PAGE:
He has one of the most distinctive voices, with its lazy drawl and its half-hearted croak. The built-in, half-awake sadness that his voice routinely conveys is accentuated by these softer songs. Even when Mascis revs himself up on the upbeat track “Every Morning,” the track maintains the earthy campfire glow of the rest of the set. This mood isn’t even altered by an electric solo.
For the most part, “Tied To A Star” is a contemplative record full of Autumnal reflection. You can’t help but listen to this album and imagine the Massachusetts Fall foliage. And yet these songs sound both morose and celebratory. There’s an organic sweetness to this record as Mascis continues to prove himself to be a modern master. As always with his work, he shows off some impressive guitar chops. J Mascis remains at the top of his game.
“Me Again” This is the album’s bold, sweet opener. It sets the album’s tone perfectly. Its serenity may be jarring for those expecting Mascis’ heavier work.
“Heal The Star” Like a lost acoustic track from the grunge era, this has a chilling build that is enhanced by a slight wall of fuzz during the song’s peak.
“Stumble” This song is plugged in, but it still possesses the same intimacy as the rest of the record. Mascis’ falsetto here may not be for everyone, but again this plays like a quality nineties flashback. Mascis is still a top-notch song-writer and guitarist.
quicklist: 5 title: The Rentals’ “Lost In Alphaville” **1/2 text: If you remember the Rentals at all, you’ll recall that the band started as the Moog-tastic side-project for former Weezer bassist Matt Sharp. Sharp brought on some high profile friends over the course of the band’s first two records, with help from That Dog’s Petra Haden and Rachel Haden. Maya Rudolph was even a member for a while before her days on Saturday Night Live.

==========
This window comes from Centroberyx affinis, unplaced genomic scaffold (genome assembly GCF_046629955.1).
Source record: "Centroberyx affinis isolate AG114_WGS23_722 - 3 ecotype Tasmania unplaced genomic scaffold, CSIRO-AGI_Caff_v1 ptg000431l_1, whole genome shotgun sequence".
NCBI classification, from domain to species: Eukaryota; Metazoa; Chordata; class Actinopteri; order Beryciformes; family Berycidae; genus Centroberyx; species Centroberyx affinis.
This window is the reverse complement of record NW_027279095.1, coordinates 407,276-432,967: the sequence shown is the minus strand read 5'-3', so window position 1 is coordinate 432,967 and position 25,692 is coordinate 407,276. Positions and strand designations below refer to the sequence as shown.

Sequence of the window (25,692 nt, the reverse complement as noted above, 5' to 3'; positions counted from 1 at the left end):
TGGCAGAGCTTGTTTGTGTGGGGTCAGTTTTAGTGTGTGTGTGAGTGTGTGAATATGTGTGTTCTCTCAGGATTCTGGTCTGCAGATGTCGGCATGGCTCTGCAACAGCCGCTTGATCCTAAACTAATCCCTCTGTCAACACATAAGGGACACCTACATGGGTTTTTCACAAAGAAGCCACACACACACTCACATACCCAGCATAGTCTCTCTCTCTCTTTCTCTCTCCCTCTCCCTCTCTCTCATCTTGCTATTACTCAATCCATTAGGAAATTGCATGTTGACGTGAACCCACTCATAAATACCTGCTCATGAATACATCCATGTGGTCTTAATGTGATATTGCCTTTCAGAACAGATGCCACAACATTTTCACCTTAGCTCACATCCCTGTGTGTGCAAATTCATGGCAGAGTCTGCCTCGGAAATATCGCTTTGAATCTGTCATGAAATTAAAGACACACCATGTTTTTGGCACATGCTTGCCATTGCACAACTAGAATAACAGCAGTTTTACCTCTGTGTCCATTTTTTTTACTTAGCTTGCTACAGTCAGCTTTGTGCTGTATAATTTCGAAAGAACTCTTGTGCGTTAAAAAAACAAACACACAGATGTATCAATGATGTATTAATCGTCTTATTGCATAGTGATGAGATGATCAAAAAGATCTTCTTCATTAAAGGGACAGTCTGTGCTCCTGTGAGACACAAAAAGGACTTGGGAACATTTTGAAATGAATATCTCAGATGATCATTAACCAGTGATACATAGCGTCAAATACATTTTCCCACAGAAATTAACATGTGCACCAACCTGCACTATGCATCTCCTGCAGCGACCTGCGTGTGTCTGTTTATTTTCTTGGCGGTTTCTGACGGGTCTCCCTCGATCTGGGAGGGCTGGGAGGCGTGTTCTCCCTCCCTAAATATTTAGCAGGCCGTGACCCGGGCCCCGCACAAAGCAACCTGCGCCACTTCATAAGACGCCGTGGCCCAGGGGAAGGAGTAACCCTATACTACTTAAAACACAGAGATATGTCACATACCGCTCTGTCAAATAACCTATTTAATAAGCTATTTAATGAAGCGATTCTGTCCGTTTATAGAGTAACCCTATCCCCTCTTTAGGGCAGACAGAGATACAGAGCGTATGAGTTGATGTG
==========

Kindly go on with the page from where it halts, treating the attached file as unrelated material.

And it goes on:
“Lost In Alphaville” is technically only the band’s third full-length. It is the follow-up to 1999’s greatly adventurous “Seven More Minutes.” Sharp regrouped a couple of times in the years between, releasing the “Last Little Life” EP in 2007 and a rare boxed set “Songs About Time” in 2010, but this is really the band’s first widely available, mass-marketed statement in 15 years.
Not one of these songs is bad, necessarily, although “Traces Of Our Tears” can be unintentionally grating. Taken one at a time, these songs capture the essence of the band’s sound well. As a continuous set however, the album has a bit of an uninspired monotonous feel. As I said, the compositions are not the issue. Had there been variation in the production or more upbeat numbers, this album might have captured something. But there’s nothing on here quite as indelible as “Friends Of P,” “Waiting,” “The Man With Two Brains” or “My Head Is In The Sun.” Even on the upbeat tracks, the constant whirr of sound, emphasized by Sharp’s deadpan vocal delivery make this record come off like it is half asleep. There are fleeting moments of hope, and the backup band (including Patrick Carney of the Black Keys on drums and Jess Wolfe and Holly Laessig on vocals) try their best to lift it up.
This album echoes Sharp’s past glories but doesn’t match them. He can be forgiven for being a bit rusty. He just needs some warm up time. He should release more records and keep this project going at full-speed. Then and only then will he be able to summon the bright new-wave punch he once effortlessly achieved. This album has the spirit, but it sounds undercooked.
“Thought Of Sound” This is the only true fist-pumping moment on the record. If the whole album had this level of punchiness, it would have worked better.
“The Future” This sounds like the theme song for an anti-utopia-themed film. It’s not necessarily memorable for its melody, but its sonic experimentation puts it above the rest.
“It’s Time To Come Home” This is an enveloping opener, thick with promise for the rest of the record. Sadly, that promise is never quite delivered.
Next Week: Counting Crows, Maroon 5 and more. Missed last week's? Get the latest from Imogen Heap, Kimbra, and Smokey Robinson.